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How good leaders face up to adversity

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After years of studying growth companies, author Keith McFarland noticed that the best ones experienced “a period of pronounced difficulty.”

How companies respond to adversity may determine winners and losers, he decided. Superior leaders don’t focus solely on getting through tough times, McFarland says. Instead, they ask fundamental questions, listen and face facts.

In his book Bounce, McFarland tells the story of a unit chief and his workout buddy, Joe, an Army ranger between tours in Afghanistan. Joe guides the executive through his company’s disintegration and reintegration in a process he calls “bounce.”

A few of his insights:

Don’t pigeonhole future leaders. When colleagues ask whether you’ve considered so-and-so for a promotion, listen.

Train and trust them. “When I was 20 years old, with only a high school education, the Army put me in charge of a million-dollar piece of equipment, an M1 tank that could do tens of millions of dollars in damage,” Joe says. “When I became a ranger, I was calling in airstrikes by $50 million aircraft. The Army takes thousands of kids like me and entrusts them with billions of dollars of technology and equipment—and the Army has confidence that they will be able to make the toughest decision a human being can ever make: the decision of life or death for another human being.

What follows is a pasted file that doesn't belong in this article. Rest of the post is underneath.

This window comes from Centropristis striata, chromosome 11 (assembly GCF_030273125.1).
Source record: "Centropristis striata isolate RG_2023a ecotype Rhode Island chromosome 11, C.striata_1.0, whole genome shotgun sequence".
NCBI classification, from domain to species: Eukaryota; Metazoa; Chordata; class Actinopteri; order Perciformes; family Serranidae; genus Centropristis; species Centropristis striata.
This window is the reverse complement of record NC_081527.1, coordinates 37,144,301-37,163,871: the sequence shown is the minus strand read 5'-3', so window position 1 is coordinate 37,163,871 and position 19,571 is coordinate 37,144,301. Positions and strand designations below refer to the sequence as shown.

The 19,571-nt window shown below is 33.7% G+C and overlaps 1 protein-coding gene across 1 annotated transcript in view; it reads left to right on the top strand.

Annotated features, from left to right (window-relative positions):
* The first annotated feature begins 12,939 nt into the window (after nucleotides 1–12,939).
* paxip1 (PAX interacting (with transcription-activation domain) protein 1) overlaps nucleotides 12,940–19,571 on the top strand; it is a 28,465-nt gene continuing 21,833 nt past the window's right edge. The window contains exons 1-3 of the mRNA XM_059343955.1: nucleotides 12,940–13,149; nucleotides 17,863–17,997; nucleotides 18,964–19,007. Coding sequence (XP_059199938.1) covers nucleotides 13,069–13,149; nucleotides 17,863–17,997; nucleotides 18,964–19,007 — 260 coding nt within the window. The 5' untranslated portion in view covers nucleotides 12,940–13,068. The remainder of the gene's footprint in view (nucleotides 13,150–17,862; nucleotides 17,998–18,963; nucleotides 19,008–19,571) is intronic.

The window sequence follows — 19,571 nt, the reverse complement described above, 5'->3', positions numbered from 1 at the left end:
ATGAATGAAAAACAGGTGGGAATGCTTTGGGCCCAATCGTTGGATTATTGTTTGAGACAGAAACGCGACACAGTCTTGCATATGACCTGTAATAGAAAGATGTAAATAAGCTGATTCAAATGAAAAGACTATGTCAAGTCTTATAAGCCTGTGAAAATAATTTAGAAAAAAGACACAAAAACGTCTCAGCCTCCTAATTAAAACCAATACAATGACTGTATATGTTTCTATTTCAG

"How is it that a bunch of blue-collar kids like me operate effectively in one of the most complex and stressful environments? The Army does it by focusing 10% of the effort on getting the right people, and 90% on getting the people right.”

Recognize anxiety … Employees may panic when things start disintegrating. The first level of anxiety, fear of change, triggers the blame game. The second level is fear of what will happen if things don’t change.

… Then absorb it. Absorbing anxiety doesn’t mean taking the pressure off your staff. It does mean resisting the temptation to pile your anxiety on top of theirs.

How? As Capt. Miller says in the movie “Saving Private Ryan,” gripes go up the chain of command, not down. “Always up,” says Miller. “You gripe to me. I gripe to my superior officer. So on, so on and so on. I don’t gripe to you. I don’t gripe in front of you.”

Run toward the sound of gunfire. “It’s true in battle and it’s true in life,” Joe says. “Attack your problems, attack what’s a threat to you.”

— Adapted from Bounce, Keith McFarland, Crown Publishers.

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